When it comes to the politics of tobacco regulation, one of the most important dates is January 11, 1964, when then-Surgeon General Luther L. Terry presented to the public his now famous report on the health risks of smoking. It is now often implied by anti-tobacco activists that before that time, the American public was tragically ignorant about the downside of smoking. Sure, the tobacco companies had the research, they say, but being the evil organizations they were, they suppressed this vital public health information in the names of making piles of dirty, dirty money. Could this really be true? Did people in the 1950s and before really not know that nicotine was addictive or that tobacco smoke was bad for your lungs? Not according to the following Disney short from 1951, "No Smoking." Just watch what happens when smoke-fiend Goofy tries to quit his dirty habit.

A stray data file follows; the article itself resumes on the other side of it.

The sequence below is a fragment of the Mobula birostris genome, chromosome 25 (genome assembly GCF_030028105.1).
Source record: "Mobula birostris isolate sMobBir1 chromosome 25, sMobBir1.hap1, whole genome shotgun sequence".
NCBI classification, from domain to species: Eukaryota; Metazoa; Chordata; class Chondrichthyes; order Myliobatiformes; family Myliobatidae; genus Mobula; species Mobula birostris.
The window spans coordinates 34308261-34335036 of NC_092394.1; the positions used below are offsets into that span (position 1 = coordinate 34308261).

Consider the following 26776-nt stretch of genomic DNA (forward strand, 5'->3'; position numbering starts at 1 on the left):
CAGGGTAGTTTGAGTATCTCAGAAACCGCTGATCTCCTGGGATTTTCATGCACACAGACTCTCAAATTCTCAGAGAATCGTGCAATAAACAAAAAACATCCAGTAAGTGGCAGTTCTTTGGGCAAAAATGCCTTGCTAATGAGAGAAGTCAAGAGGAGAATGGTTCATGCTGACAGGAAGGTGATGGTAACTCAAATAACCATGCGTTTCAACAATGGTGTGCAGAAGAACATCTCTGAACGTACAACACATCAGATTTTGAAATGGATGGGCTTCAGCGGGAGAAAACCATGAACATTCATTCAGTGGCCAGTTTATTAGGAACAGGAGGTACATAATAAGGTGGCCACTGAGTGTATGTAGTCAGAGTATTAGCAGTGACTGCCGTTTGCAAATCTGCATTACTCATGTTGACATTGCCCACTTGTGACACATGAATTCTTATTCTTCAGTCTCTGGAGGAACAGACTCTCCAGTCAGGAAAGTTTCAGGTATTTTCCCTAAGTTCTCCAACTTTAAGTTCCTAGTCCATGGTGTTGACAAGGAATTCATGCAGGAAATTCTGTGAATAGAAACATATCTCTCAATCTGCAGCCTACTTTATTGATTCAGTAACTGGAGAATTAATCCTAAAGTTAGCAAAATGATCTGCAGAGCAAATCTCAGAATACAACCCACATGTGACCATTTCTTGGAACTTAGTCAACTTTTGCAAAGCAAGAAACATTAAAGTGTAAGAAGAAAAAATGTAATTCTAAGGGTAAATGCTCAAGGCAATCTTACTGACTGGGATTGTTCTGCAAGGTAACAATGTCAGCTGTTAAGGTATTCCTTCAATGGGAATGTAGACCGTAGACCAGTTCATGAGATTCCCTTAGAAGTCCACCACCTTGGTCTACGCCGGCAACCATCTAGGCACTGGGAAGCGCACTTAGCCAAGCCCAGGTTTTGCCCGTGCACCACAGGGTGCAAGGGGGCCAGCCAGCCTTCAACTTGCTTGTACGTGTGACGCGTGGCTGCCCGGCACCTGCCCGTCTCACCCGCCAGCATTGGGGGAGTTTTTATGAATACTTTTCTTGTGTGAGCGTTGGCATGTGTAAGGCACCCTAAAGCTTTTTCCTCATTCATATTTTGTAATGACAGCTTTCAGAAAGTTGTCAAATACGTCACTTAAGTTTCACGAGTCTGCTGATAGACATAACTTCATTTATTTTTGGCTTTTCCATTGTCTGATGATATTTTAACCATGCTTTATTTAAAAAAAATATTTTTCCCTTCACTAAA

Link from Boing Boing.